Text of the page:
It’s been two years since NWA embarked on a number of initiatives to help address maternal mortality in the United States. In 2018, NWA launched the “NWA in the States” series to encourage further dialogue among WIC staff and community partners on how to elevate WIC’s role in the broader public health response to infant and maternal mortality. The series sought to mobilize WIC clinic staff in addressing these health issues, highlight promising local and statewide practices, and enhance WIC’s connections to coalitions and partnerships. Read more about the visits here: Ohio, Mississippi, Puerto Rico & USVI, and New Jersey. NWA also convened the Maternal Mortality Task Force, hosted a one-day maternal mortality conference, advocated for a variety of legislation such as the Preventing Maternal Deaths Act of 2018, and actively participated in the Alliance for Innovation on Maternal Health (AIM). This work coincided with NWA centering health equity in our work, which we define as the ability of all individuals and families to achieve optimal health, irrespective of their identity, race, ability or class.
We know that black women are disproportionately impacted by our nation’s maternal mortality crisis and early signs suggest that might also be the case with COVID-19. Mississippi, which has the largest percentage of African Americans in the country, is already noticing a gender disparity with “nearly 60 percent of people with COVID-19 and people hospitalized with COVID-19 in Mississippi being women.” The racial wealth gap and black women’s overrepresentation in low wage jobs make them more vulnerable to economic turmoil during the public health crisis. Hospital visitation restrictions are also eliminating critical sources of support for black women during labor and delivery. This includes doulas, family members, friends, and other support persons, which is very concerning given that black women already fare much worse than other groups in regards to maternal mortality and near misses.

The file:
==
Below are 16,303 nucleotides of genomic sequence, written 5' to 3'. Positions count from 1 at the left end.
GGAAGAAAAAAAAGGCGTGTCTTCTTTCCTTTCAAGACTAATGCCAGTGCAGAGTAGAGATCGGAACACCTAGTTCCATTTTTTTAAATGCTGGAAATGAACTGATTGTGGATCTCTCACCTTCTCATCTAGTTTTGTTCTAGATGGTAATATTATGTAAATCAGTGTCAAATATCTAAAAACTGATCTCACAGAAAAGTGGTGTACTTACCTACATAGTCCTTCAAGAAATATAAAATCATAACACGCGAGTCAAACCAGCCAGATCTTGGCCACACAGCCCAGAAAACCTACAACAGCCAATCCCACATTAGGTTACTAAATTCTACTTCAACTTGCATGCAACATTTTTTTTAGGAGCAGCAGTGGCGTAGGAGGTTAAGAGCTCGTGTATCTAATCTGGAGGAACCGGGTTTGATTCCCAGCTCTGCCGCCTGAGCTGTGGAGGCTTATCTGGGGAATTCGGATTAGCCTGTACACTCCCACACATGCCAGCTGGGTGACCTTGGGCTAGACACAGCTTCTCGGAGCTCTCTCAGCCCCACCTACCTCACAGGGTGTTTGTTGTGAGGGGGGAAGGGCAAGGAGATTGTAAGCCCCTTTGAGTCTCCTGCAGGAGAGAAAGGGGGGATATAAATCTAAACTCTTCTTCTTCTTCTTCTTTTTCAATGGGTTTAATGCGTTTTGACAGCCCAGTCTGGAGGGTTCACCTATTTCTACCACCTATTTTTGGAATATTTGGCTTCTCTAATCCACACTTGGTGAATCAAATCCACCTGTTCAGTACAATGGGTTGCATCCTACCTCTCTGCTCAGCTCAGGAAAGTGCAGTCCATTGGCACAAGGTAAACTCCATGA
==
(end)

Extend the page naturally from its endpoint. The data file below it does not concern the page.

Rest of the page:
The third annual Black Maternal Health Week is an opportune time for WIC and the nation at large to lift up black women and center their voices and experiences. The national campaign, founded by the Black Mamas Matter Alliance, takes place every year from April 11-17. It is intended to be a week of awareness, activism, and community building. Across the country, WIC agencies are currently grappling with COVID-19 and social distancing requirements that necessitate new approaches to serving WIC participants through new technologies and program innovations. It’s also an ideal time to center health equity in the evolving restructuring of the WIC program to ensure all individuals and families have the ability to achieve optimal health, including black mothers and families.